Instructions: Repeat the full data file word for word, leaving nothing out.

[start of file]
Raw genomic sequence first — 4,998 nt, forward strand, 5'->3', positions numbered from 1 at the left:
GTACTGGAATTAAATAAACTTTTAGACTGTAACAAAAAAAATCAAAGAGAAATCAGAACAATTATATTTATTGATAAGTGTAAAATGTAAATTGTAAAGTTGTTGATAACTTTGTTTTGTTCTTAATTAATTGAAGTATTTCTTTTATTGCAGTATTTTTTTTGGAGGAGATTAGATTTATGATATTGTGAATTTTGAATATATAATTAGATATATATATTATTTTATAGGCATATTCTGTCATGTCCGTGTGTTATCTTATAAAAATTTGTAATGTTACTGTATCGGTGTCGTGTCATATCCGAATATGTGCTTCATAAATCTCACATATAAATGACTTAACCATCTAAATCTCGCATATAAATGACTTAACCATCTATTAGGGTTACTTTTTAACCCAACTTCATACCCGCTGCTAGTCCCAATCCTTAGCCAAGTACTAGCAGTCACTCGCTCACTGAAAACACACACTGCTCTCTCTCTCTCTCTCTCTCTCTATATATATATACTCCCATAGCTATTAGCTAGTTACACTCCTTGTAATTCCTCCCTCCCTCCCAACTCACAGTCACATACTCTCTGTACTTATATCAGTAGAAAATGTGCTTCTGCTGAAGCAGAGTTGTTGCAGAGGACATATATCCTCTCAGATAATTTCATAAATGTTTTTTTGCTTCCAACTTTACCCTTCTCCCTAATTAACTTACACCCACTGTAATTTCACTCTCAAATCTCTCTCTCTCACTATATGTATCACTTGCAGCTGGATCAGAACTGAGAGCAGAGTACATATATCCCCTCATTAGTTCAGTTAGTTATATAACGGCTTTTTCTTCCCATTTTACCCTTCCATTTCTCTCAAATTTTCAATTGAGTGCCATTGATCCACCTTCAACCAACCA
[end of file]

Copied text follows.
Raw genomic sequence first — 4,998 nt, forward strand, 5'->3', positions numbered from 1 at the left:
GTACTGGAATTAAATAAACTTTTAGACTGTAACAAAAAAAATCAAAGAGAAATCAGAACAATTATATTTATTGATAAGTGTAAAATGTAAATTGTAAAGTTGTTGATAACTTTGTTTTGTTCTTAATTAATTGAAGTATTTCTTTTATTGCAGTATTTTTTTTGGAGGAGATTAGATTTATGATATTGTGAATTTTGAATATATAATTAGATATATATATTATTTTATAGGCATATTCTGTCATGTCCGTGTGTTATCTTATAAAAATTTGTAATGTTACTGTATCGGTGTCGTGTCATATCCGAATATGTGCTTCATAAATCTCACATATAAATGACTTAACCATCTAAATCTCGCATATAAATGACTTAACCATCTATTAGGGTTACTTTTTAACCCAACTTCATACCCGCTGCTAGTCCCAATCCTTAGCCAAGTACTAGCAGTCACTCGCTCACTGAAAACACACACTGCTCTCTCTCTCTCTCTCTCTCTCTATATATATATACTCCCATAGCTATTAGCTAGTTACACTCCTTGTAATTCCTCCCTCCCTCCCAACTCACAGTCACATACTCTCTGTACTTATATCAGTAGAAAATGTGCTTCTGCTGAAGCAGAGTTGTTGCAGAGGACATATATCCTCTCAGATAATTTCATAAATGTTTTTTTGCTTCCAACTTTACCCTTCTCCCTAATTAACTTACACCCACTGTAATTTCACTCTCAAATCTCTCTCTCTCACTATATGTATCACTTGCAGCTGGATCAGAACTGAGAGCAGAGTACATATATCCCCTCATTAGTTCAGTTAGTTATATAACGGCTTTTTCTTCCCATTTTACCCTTCCATTTCTCTCAAATTTTCAATTGAGTGCCATTGATCCACCTTCAACCAACCA